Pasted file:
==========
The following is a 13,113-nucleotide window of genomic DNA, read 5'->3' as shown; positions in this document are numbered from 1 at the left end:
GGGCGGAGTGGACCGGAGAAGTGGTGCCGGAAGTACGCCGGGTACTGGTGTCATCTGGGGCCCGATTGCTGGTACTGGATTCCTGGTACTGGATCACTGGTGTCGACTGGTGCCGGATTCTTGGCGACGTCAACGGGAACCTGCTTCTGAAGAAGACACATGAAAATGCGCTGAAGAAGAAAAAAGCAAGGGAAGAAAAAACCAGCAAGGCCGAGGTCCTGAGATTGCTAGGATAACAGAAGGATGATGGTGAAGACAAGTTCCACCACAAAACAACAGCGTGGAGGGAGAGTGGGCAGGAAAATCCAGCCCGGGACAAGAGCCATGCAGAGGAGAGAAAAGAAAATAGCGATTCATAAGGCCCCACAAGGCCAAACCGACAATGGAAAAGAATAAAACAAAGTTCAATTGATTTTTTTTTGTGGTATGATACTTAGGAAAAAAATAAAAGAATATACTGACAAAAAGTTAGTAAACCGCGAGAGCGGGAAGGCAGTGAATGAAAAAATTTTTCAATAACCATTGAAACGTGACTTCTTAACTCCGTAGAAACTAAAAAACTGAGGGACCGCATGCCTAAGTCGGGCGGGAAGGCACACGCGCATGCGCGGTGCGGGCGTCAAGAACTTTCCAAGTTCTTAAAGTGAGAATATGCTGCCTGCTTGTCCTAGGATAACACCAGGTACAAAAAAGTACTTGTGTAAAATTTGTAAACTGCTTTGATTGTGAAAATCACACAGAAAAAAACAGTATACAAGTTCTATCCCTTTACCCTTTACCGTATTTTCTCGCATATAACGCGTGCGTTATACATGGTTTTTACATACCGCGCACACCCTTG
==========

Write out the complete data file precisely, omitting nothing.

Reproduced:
The following is a 13,113-nucleotide window of genomic DNA, read 5'->3' as shown; positions in this document are numbered from 1 at the left end:
GGGCGGAGTGGACCGGAGAAGTGGTGCCGGAAGTACGCCGGGTACTGGTGTCATCTGGGGCCCGATTGCTGGTACTGGATTCCTGGTACTGGATCACTGGTGTCGACTGGTGCCGGATTCTTGGCGACGTCAACGGGAACCTGCTTCTGAAGAAGACACATGAAAATGCGCTGAAGAAGAAAAAAGCAAGGGAAGAAAAAACCAGCAAGGCCGAGGTCCTGAGATTGCTAGGATAACAGAAGGATGATGGTGAAGACAAGTTCCACCACAAAACAACAGCGTGGAGGGAGAGTGGGCAGGAAAATCCAGCCCGGGACAAGAGCCATGCAGAGGAGAGAAAAGAAAATAGCGATTCATAAGGCCCCACAAGGCCAAACCGACAATGGAAAAGAATAAAACAAAGTTCAATTGATTTTTTTTTGTGGTATGATACTTAGGAAAAAAATAAAAGAATATACTGACAAAAAGTTAGTAAACCGCGAGAGCGGGAAGGCAGTGAATGAAAAAATTTTTCAATAACCATTGAAACGTGACTTCTTAACTCCGTAGAAACTAAAAAACTGAGGGACCGCATGCCTAAGTCGGGCGGGAAGGCACACGCGCATGCGCGGTGCGGGCGTCAAGAACTTTCCAAGTTCTTAAAGTGAGAATATGCTGCCTGCTTGTCCTAGGATAACACCAGGTACAAAAAAGTACTTGTGTAAAATTTGTAAACTGCTTTGATTGTGAAAATCACACAGAAAAAAACAGTATACAAGTTCTATCCCTTTACCCTTTACCGTATTTTCTCGCATATAACGCGTGCGTTATACATGGTTTTTACATACCGCGCACACCCTTG